I first became interested in this book when I read Haruki Murakami s memoir What I Talk About When I Talk About Running Any book that can inspire Murakami to steal most of the line must be worth reading Mustn t it Well I thought so, though it took me some time to get around to this collection of 17 short stories The cover of the Vintage Classics version I read is sparse and the blurb gave nothing away Ah well, in for a penny Originally published in 1981, the prose is lean and the general mood somewhat disturbing as Carver explores the nature of life and love As I worked my way through the collection the stories seemed to increase in length and complexity Many of the characters were not easy to like many were alcoholics and adulterers but there was a compelling darkness and variation that seemed to draw me, urgently, from one story to the next Mid way through I came across a scene I recognised, I d seen it before in a film I d much enjoyed Short Cuts directed by Alan Atman, in 1993 In looking back at the film I discovered that Altman had based it on a group of Carver s short stories About Carver, he says His stories are all occurrences, all about things that just happen to people and cause their lives to take a turn Maybe the bottom falls out Maybe they have a near miss with disaster Maybe they just have to go on, knowing things they don t really want to know about one another.And this seems to be the essence of it Life s miseries are not sugar coated here The stories are uniformly melancholy But overriding this is the feeling that as long as life includes the precious opportunity for us all to experience love then maybe it s all worthwhile.I did enjoy some stories than others, with the title piece probably being the most memorable, but overall I d say it s well worth setting aside a short amount of time to experience this powerful collection.

  10. says:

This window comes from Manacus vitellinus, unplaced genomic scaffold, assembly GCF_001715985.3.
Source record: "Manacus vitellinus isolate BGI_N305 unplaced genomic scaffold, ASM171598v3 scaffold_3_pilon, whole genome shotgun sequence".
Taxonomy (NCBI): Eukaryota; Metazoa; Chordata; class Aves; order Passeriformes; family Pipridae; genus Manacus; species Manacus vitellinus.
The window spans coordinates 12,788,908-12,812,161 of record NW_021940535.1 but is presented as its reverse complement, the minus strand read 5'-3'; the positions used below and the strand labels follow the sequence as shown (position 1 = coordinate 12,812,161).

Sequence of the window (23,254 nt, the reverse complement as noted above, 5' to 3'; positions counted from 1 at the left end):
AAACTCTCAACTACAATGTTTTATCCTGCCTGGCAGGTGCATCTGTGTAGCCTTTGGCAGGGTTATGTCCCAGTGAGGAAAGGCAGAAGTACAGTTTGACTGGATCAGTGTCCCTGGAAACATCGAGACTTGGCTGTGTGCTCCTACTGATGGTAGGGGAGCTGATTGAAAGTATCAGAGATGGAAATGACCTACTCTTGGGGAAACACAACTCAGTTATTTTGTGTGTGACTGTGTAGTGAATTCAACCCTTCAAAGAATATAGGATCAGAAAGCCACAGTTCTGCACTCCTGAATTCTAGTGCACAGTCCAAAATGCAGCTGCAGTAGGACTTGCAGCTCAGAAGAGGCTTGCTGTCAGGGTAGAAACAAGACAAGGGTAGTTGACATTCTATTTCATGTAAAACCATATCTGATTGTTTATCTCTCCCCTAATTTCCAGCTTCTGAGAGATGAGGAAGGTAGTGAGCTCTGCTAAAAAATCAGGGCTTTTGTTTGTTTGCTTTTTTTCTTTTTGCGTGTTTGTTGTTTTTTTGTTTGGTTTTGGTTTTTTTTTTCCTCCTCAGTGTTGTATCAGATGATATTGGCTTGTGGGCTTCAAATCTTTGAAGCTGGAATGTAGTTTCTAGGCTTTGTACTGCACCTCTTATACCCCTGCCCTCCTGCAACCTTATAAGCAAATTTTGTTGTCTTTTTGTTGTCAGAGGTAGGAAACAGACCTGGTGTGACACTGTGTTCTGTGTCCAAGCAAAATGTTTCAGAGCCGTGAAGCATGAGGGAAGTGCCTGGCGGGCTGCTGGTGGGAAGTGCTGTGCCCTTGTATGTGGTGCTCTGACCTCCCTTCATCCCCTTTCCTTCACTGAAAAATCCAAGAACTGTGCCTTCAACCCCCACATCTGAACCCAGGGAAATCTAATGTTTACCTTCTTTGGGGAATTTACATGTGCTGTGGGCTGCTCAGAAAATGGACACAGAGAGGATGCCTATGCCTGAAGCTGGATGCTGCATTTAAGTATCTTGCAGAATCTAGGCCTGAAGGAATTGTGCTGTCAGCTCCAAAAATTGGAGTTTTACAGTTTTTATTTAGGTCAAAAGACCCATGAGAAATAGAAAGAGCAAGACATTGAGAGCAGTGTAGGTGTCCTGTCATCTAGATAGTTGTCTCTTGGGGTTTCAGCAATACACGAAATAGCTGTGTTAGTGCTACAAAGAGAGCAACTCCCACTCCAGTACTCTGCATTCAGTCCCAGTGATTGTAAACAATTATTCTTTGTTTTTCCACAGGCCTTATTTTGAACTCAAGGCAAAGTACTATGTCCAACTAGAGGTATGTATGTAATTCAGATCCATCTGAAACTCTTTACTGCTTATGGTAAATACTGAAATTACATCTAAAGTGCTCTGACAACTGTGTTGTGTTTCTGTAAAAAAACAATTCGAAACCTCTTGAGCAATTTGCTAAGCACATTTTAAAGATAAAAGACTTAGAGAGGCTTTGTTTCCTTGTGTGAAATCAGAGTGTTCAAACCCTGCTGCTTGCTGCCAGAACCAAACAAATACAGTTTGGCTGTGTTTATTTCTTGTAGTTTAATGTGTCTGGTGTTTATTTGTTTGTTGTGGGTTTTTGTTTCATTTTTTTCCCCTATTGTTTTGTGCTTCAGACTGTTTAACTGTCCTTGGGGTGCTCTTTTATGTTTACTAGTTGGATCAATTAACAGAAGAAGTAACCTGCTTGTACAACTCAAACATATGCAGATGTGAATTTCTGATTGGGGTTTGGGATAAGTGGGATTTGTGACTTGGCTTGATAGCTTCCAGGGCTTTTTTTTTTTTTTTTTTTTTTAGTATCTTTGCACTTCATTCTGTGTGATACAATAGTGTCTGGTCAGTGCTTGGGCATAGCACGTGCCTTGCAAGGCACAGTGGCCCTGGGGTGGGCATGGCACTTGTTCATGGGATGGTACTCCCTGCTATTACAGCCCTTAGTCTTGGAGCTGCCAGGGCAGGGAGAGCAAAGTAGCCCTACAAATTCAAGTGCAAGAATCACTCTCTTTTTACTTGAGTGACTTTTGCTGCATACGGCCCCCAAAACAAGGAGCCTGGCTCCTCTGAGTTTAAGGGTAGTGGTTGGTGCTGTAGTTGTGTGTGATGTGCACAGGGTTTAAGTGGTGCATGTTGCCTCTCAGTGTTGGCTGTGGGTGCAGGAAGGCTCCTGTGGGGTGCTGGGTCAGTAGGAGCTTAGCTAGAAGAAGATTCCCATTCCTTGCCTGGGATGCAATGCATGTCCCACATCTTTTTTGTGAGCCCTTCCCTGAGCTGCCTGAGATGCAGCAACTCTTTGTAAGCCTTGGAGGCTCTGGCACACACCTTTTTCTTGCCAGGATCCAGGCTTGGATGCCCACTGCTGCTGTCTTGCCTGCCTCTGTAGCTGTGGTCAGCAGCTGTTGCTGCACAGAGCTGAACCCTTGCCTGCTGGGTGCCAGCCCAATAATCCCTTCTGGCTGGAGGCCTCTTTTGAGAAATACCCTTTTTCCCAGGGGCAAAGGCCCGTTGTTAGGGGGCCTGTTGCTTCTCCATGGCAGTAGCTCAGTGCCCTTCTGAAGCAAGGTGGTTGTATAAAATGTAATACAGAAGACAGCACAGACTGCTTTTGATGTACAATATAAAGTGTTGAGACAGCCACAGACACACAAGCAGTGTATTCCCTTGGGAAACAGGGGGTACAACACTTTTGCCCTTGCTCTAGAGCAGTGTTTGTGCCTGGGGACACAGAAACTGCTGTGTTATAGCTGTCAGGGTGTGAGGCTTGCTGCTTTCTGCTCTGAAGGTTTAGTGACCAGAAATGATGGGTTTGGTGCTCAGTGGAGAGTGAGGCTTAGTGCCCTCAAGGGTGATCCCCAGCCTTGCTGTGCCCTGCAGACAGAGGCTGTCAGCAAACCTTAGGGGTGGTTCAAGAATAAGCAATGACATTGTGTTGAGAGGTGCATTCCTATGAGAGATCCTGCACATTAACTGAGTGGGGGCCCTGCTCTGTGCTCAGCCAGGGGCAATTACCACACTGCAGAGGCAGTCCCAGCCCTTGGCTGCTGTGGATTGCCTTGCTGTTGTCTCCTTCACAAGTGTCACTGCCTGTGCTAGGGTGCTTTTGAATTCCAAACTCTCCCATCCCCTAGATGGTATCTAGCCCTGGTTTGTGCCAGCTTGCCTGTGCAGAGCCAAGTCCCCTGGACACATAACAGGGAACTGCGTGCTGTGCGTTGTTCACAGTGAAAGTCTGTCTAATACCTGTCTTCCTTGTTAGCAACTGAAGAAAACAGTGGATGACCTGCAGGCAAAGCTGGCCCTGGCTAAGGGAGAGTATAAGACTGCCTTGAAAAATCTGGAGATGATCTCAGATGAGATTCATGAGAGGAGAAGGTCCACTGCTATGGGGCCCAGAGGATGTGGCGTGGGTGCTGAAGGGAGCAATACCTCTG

If I had a teacher in high school who assigned Raymond Carver, I would ve gone bananas for What We Talk About When We Talk About Love, a 1981 collection of seventeen stories published in literary journals in the 70s or early 80s After being required to read Orwell and the goddam Canterbury Tales, reading So Much Water So Close to Home where men on a fishing trip discover a woman s body in the river and wait until the end of their weekend to report it would ve been like ducking a bullet fired from a gun It would ve left an indelible impression on my teenage mind, caught between a Doors phase and a Pubic Enemy phase Today, not so much.Exploring Carver s fiction for the first time at the age of forty three, I feel that in many ways I m over this Like listening to someone coming out of AA with their raw stories, epiphanies and apologies, I m happy they re exorcising their demons, but I can only tolerate point blank despair for so long I was, is and will always be a big fan of Short Cuts, the bold 1993 film adaptation in which filmmaker Robert Altman relocated the Carververse to contemporary Los Angeles and whose script drew in part from four of the stories in this collection While the spiritual root canal on screen was numbed by the humor and humanity of its cast, in printed form, these tales are bleak.My favorite stories were I Could See the Smallest Things Missouri Review, 1980 In which a woman named Nancy wakes on the night of a full moon at the sound of her backyard gate opening Her husband Cliff passed out, she puts on her robe to investigate and finds their neighbor Sam Lawton, formerly a friend of her husband s, out exterminating the slugs that feed on his rose bushes Sacks Perspective, 1974 In which book salesman Les Palmer visits with his recently divorced father during a layover in Sacramento Unable to unburden himself to anyone else, the father relates to the son in detail how he ended up breaking his marriage vows with his mother This idea made its way into a scene between Jack Lemmon and Bruce Davison in Short Cuts The Bath Columbia, 1981 In which an unnamed mother and father stand vigil beside their young son at the hospital after he s hit by a car and slips into a coma Canceling their son s birthday party and ignoring the cake they d ordered, they draw the wrath of the alcoholic baker Andie MacDowell Bruce Davison played the parents and Lyle Lovett the baker in Short Cuts So Much Water Close To Home Spectrum, 1975 In which Claire is shaken by the behavior of her husband Stuart, who despite discovering a woman s body on a weekend fishing and drinking trip with his buddies, waited until they were on their way home to contact the police This act, which seemed reasonable to Stuart, gives Claire no choice but to look at her husband in a new light Anne Archer and Fred Ward played the couple in Short Cuts Everything Stuck To Him Chariton Review, 1975 In which an unnamed couple on holiday in Milan revisit their past when she asks him to tell her what it was like when they were young The man recounts the time their infant daughter came down with an illness and he had to choose between a fishing trip or staying home with his family While I was able to race through these micro stories in less time than it would take me to duck from combat gunfire, providing some of the same sheer joy and terror, they didn t cast the same spell they would ve had I discovered Raymond Carver in high school As an adult, I ve met enough addicts recovered or otherwise to know how miserable they make their lives and those closest to them I don t need that behavior illustrated to me any That said, the effect of reading Carver was palpable This material got into my bones There s a closing time quality to these tales that I can only imagine is like a barfly staring into an empty bottle at 2 a.m like he was staring into an abyss.In 2009, two decades after Raymond Carver s death, his widow Tess Gallagher helped editors William Stull and Maureen Carroll restore all seventeen of these stories to their original length in a collection titled Beginners By their accounting, Carver s editor Gordon Lish had excised up to 70% of Carver s text, which indicates that readers and academics have come to appraise Carver s speeding bullet style and bleak vision after only reading 30% of his work I plan on purchasing a copy of his edition and will review it at some future time As for What We Talk About When We Talk About Love, it gets an incomplete grade.